A family recipe from dad's side, we have always known this better in Hokkien as "oh bak" translated to mean dark-colored pork, a color very much given by the seasonings used - the light soy sauce and plenty of both sweet and salty dark soy sauces. This is one of the few things that has got etched rather easily in my heart as early as the very first time I had a try at it.
Tender pork tenderloin sliced thinly and drenched in a gravy both sweet and salty pleasantly balancing one another, this is further enhanced with a tinge of spiciness and pungency brought about by the heaps of white pepper powder used. Although loving spicy food is hardly an inborn personality trait, I must have had enough exposure of it through the years growing up. So despite me being a kiddo, I had always seemed to be tolerating this dish really well. So much so that whenever this dish made it to the dining table, I was almost on every occasion the last person to leave the table, polishing the plate of this dish with some plain white rice and grinning satisfyingly - an understated satiety.
Peppered Pork Tenderloin 胡椒肉
1.5lbs pork tenderloin
3 cloves garlic, minced
1/3 cup water
light soy sauce to taste
1½ tbsps cooking oil
3 tbsps light soy sauce
1½ tbsp sugar
2 tsps sweet dark soy sauce (I used ABC kecap manis)
2 tsps dark soy sauce
2 tsps corn starch
enough white pepper powder to form a layer covering the meat
1. Begin with preparing the meat. Have them sliced thinly against the grain to ensure tenderness at its best.
2. In a bowl, marinate the meat with the marinade minus the white pepper powder.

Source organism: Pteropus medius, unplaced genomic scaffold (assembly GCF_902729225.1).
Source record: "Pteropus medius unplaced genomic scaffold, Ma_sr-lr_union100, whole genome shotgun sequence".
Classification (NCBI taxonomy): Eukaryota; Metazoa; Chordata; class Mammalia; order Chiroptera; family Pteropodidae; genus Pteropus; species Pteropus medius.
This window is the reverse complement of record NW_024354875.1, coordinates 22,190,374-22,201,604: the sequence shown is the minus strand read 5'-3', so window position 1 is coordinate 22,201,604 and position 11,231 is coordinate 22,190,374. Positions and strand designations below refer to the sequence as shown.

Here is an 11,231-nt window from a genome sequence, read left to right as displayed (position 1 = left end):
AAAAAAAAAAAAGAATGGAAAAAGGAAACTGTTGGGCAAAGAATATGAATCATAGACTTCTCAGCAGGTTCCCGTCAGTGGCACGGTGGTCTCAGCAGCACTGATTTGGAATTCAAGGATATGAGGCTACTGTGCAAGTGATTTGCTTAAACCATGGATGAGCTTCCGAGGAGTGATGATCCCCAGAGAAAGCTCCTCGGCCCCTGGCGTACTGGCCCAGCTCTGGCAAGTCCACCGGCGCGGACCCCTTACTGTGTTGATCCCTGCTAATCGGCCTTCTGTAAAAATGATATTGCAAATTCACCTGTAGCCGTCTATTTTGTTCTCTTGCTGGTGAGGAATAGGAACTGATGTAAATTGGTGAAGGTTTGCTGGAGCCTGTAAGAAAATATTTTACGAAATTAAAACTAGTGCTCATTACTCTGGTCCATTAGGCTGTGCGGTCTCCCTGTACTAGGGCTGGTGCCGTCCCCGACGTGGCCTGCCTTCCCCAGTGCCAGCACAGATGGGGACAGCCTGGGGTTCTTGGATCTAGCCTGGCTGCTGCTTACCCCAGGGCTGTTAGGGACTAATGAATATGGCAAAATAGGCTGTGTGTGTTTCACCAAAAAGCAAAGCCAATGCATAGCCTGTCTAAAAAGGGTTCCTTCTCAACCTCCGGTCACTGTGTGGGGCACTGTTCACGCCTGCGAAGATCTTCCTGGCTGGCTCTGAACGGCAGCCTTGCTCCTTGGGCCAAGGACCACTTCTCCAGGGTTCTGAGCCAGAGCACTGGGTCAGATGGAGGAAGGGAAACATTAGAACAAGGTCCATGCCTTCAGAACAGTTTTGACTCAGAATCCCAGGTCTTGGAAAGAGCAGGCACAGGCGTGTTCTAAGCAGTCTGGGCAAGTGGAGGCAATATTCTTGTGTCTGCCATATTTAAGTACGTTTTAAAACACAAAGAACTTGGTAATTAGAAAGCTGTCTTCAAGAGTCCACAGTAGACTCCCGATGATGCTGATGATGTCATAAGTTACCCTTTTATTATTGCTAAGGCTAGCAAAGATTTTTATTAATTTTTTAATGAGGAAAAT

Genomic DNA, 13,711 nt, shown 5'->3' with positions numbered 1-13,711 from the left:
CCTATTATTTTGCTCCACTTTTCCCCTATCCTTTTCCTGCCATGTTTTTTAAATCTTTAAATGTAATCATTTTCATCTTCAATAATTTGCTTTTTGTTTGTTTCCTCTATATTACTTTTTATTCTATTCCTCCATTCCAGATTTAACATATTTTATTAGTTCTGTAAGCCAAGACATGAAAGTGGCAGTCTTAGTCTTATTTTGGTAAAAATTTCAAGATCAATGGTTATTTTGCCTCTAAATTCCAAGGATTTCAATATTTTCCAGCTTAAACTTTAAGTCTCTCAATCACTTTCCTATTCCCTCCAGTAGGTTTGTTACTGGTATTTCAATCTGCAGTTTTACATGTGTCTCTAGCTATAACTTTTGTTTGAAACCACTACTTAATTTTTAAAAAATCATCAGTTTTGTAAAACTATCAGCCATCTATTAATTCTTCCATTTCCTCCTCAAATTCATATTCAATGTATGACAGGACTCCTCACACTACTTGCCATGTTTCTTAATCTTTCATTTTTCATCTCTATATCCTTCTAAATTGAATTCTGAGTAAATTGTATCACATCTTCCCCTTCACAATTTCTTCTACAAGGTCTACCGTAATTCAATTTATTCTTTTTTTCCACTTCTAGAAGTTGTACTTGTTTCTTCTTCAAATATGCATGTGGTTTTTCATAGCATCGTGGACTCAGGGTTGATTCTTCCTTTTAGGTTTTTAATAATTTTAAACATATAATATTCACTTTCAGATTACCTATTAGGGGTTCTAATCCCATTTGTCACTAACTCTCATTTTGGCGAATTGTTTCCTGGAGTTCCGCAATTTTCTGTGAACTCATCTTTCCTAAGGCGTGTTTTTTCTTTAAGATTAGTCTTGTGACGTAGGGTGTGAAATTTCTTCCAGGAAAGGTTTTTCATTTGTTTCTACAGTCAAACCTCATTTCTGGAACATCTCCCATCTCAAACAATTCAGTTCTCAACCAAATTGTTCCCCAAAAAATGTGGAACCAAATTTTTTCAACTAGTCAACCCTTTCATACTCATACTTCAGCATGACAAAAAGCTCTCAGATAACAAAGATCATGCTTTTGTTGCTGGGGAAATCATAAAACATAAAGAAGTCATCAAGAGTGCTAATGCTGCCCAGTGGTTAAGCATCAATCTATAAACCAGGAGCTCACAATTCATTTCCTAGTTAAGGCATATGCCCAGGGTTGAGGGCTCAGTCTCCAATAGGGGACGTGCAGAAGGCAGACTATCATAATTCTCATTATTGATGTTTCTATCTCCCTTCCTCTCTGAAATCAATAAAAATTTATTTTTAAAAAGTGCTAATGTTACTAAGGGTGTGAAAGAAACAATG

3. Finish with covering the top of the bowl with a generous amount of white pepper powder forming a layer about 1 to 2mm of thickness. Cover the bowl with a cling wrap and leave to marinate. These are best marinated well ahead of time. I usually have mine marinated in the morning and left refrigerated until cooking time.
4. Prior to cooking, lightly wet a spoon and fold the meat to mix in the white pepper powder, breaking down any clumps in the process. Heat up a skillet with the cooking oil. Add in the minced garlic and stir fry until fragrant and browned lightly.
5. Add in the meat and stir to separate the pieces. Stir-fry until the meat changes color, about 80% cooked.
6. Add in water, cover with the lid and let simmer for a minute or two to cook thoroughly.
7. Remove lid and add in light soy sauce to taste. Let simmer for a while more until the water dries out a little.
8. Dish out and serve hot with a bowl of plain rice.